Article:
Alan came out of the studio: “It was great, Swami. Great. Would you like to just go right ahead and read the address now? Or are you too tired?” With polite concern, pale, befreckled Alan Kallman peered through his thick glasses at Prabhupada, who appeared tired, but he replied, “No, I am not tired.” Then the devotees sat back in the studio to watch and listen as Prabhupada read his prepared statement. After reading it, the producer tells Srila Prabhupada that they have about ten more minutes on side two to fill. He again asks Srila Prabhupada if he is tired. Prabhupada says that he isn’t and they start to chant again. This time he sang what was titled on the album as “Chant to the Mercy of the Spiritual Master.” We know it as “The Samsara Prayers.”
After the song, which was done in one take, Srila Prabhupada said, “Now we are tired.” The night was over. However, as the studio engineer replayed the take, Srila Prabhupada stood up and started to dance to the song the devotees and he had just recorded.
“Now you have made your best record,” Prabhupada told Mr. Kallman as he left the studio for the freezing Manhattan evening. Prabhupada got into the front seat of the Volkswagen bus while “The Hare Krsna Chanters” climbed into the back with their instruments, and Rupanuga drove them back home, back to the Lower East Side.
Launching Book Distribution
This record was in fact the beginning of widespread book distribution in the West. Although Prabhupada had brought a trunkload of his initial copies of the Srimad-Bhagavatam from India, he sold them early on when the movement was just starting out. He had also brought copies of a small book (Easy Journey to Other Planets) and several pamphlets, but not enough for wide-scale distribution, which is what he wanted.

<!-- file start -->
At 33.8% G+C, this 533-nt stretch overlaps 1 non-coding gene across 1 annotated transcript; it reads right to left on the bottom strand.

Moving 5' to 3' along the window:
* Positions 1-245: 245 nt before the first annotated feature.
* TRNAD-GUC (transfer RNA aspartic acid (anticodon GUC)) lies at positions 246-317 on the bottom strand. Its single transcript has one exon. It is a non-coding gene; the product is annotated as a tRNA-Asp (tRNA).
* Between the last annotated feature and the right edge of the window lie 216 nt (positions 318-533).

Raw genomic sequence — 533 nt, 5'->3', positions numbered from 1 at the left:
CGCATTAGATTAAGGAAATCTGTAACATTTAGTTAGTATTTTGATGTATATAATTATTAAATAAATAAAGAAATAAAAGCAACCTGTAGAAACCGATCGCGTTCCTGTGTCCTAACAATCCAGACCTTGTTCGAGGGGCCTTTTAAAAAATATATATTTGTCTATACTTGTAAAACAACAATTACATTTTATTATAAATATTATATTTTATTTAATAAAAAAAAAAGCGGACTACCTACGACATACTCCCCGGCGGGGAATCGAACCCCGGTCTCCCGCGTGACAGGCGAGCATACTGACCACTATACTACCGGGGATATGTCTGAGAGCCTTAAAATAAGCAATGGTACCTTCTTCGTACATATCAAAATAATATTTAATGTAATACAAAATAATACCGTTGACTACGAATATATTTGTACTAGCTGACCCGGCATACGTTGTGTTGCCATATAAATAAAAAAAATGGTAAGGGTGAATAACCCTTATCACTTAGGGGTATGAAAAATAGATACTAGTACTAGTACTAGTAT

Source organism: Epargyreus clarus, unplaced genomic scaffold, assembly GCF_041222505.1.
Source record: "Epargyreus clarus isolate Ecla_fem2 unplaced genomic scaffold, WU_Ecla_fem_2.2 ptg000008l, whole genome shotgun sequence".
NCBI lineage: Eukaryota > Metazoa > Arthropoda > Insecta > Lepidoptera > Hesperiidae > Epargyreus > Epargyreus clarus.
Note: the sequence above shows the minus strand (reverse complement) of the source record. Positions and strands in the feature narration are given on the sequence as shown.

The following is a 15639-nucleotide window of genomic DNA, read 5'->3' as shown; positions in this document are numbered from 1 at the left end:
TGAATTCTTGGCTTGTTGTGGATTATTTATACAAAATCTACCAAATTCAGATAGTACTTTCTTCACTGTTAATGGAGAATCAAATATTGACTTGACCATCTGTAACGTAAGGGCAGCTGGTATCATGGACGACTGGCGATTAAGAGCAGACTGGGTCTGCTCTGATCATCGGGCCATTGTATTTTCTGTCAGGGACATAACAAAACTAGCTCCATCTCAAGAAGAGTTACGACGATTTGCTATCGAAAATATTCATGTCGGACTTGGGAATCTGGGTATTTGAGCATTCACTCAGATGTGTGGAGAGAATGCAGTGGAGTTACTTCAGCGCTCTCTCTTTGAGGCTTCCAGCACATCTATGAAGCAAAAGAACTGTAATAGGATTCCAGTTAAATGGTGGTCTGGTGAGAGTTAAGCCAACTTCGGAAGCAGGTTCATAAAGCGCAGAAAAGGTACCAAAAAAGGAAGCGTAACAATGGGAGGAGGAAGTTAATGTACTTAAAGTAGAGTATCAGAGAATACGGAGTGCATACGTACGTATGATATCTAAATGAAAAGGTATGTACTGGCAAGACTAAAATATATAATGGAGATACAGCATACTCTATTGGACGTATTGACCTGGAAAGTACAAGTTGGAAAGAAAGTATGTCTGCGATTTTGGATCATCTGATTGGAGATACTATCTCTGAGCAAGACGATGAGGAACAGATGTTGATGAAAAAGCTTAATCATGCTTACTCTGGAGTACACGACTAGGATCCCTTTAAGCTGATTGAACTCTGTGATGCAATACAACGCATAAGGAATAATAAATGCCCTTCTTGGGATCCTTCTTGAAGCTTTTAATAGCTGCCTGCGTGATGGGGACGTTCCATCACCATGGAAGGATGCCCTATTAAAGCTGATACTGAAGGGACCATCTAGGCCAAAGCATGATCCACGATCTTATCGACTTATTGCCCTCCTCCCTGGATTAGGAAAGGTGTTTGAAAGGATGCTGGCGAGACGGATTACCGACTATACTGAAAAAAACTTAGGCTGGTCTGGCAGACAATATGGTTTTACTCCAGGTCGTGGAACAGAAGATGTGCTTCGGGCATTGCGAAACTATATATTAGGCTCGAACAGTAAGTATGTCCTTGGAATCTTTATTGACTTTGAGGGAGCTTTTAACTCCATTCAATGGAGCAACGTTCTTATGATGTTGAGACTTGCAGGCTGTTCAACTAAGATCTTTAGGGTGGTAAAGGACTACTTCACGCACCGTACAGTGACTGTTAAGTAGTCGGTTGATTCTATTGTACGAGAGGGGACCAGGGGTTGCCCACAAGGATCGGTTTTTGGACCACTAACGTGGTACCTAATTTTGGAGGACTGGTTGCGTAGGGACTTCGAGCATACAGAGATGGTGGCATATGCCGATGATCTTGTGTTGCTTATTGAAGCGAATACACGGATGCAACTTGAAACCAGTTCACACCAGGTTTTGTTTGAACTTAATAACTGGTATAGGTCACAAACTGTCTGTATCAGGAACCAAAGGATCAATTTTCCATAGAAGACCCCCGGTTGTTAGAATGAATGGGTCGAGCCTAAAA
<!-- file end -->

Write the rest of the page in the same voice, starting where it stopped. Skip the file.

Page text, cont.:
It was this album that was sent to Macmillan Publishing Company (see BTG, May/June 2008), leading to a publishing deal that resulted in Bhagavad-gita As It Is. Further, George Harrison procured a copy early on and contacted Alan to find out about the copyright, so he could use the maha-mantra on Apple’s Radha-Krishna Temple album and eventually in his own song “My Sweet Lord.” George later met the devotees and Prabhupada in London, and he wrote the Preface to Prabhupada’s book Krishna: The Supreme Personality of Godhead, one of Prabhupada’s first four books—all released after the Happening album. (The other three: Ishopanishad, The Nectar of Devotion, and Teachings of Lord Chaitanya.) Indeed, because of the work of Alan and Carol Kallman—spurred on by the grace of Srila Prabhupada—the Hare Krishna maha-mantra was heard on radio stations and TV shows and read in popular media around the world before massive book distribution engulfed ISKCON and everyone else.
For this article the author is indebted to Satsvarupa Dasa Goswami’s Srila Prabhupada-lilamrita; Hayagriva Dasa’s Hare Krishna Explosion; and personal interviews with Brahmananda Dasa, Rupanuga Dasa, and Alan and Carol Kallman.